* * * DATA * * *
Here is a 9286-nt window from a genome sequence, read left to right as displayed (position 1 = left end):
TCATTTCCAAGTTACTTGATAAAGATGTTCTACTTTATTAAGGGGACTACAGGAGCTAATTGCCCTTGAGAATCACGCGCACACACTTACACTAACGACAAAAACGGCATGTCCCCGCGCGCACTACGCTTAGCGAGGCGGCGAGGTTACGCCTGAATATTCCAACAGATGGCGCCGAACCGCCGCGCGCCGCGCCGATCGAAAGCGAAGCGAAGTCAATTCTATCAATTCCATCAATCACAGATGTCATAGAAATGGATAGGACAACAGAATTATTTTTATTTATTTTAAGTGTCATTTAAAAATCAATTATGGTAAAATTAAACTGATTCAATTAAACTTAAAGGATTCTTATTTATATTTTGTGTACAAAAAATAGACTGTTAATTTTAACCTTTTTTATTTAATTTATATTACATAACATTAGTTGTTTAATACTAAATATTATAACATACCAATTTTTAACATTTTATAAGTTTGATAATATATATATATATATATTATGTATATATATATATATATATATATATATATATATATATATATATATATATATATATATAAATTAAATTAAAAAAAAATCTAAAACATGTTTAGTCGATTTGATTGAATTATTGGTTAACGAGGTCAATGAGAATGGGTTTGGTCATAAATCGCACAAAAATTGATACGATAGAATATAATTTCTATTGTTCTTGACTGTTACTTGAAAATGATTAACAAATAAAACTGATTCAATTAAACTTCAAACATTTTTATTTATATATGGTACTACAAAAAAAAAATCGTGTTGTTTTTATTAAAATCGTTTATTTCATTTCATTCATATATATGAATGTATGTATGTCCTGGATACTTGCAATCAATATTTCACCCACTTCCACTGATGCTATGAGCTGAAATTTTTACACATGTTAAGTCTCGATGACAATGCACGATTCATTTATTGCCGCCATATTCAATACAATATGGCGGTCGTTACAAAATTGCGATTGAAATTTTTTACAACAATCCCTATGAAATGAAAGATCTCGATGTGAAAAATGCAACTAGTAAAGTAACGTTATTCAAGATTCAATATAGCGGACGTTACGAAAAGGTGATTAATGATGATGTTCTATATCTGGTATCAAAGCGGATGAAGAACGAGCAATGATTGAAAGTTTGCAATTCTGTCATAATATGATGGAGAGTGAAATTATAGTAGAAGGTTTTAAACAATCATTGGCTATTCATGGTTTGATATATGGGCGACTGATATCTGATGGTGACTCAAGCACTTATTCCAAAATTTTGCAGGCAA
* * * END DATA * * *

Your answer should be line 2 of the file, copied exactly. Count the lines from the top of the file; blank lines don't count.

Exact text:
TCATTTCCAAGTTACTTGATAAAGATGTTCTACTTTATTAAGGGGACTACAGGAGCTAATTGCCCTTGAGAATCACGCGCACACACTTACACTAACGACAAAAACGGCATGTCCCCGCGCGCACTACGCTTAGCGAGGCGGCGAGGTTACGCCTGAATATTCCAACAGATGGCGCCGAACCGCCGCGCGCCGCGCCGATCGAAAGCGAAGCGAAGTCAATTCTATCAATTCCATCAATCACAGATGTCATAGAAATGGATAGGACAACAGAATTATTTTTATTTATTTTAAGTGTCATTTAAAAATCAATTATGGTAAAATTAAACTGATTCAATTAAACTTAAAGGATTCTTATTTATATTTTGTGTACAAAAAATAGACTGTTAATTTTAACCTTTTTTATTTAATTTATATTACATAACATTAGTTGTTTAATACTAAATATTATAACATACCAATTTTTAACATTTTATAAGTTTGATAATATATATATATATATATTATGTATATATATATATATATATATATATATATATATATATATATATATATATATATATATAAATTAAATTAAAAAAAAATCTAAAACATGTTTAGTCGATTTGATTGAATTATTGGTTAACGAGGTCAATGAGAATGGGTTTGGTCATAAATCGCACAAAAATTGATACGATAGAATATAATTTCTATTGTTCTTGACTGTTACTTGAAAATGATTAACAAATAAAACTGATTCAATTAAACTTCAAACATTTTTATTTATATATGGTACTACAAAAAAAAAATCGTGTTGTTTTTATTAAAATCGTTTATTTCATTTCATTCATATATATGAATGTATGTATGTCCTGGATACTTGCAATCAATATTTCACCCACTTCCACTGATGCTATGAGCTGAAATTTTTACACATGTTAAGTCTCGATGACAATGCACGATTCATTTATTGCCGCCATATTCAATACAATATGGCGGTCGTTACAAAATTGCGATTGAAATTTTTTACAACAATCCCTATGAAATGAAAGATCTCGATGTGAAAAATGCAACTAGTAAAGTAACGTTATTCAAGATTCAATATAGCGGACGTTACGAAAAGGTGATTAATGATGATGTTCTATATCTGGTATCAAAGCGGATGAAGAACGAGCAATGATTGAAAGTTTGCAATTCTGTCATAATATGATGGAGAGTGAAATTATAGTAGAAGGTTTTAAACAATCATTGGCTATTCATGGTTTGATATATGGGCGACTGATATCTGATGGTGACTCAAGCACTTATTCCAAAATTTTGCAGGCAA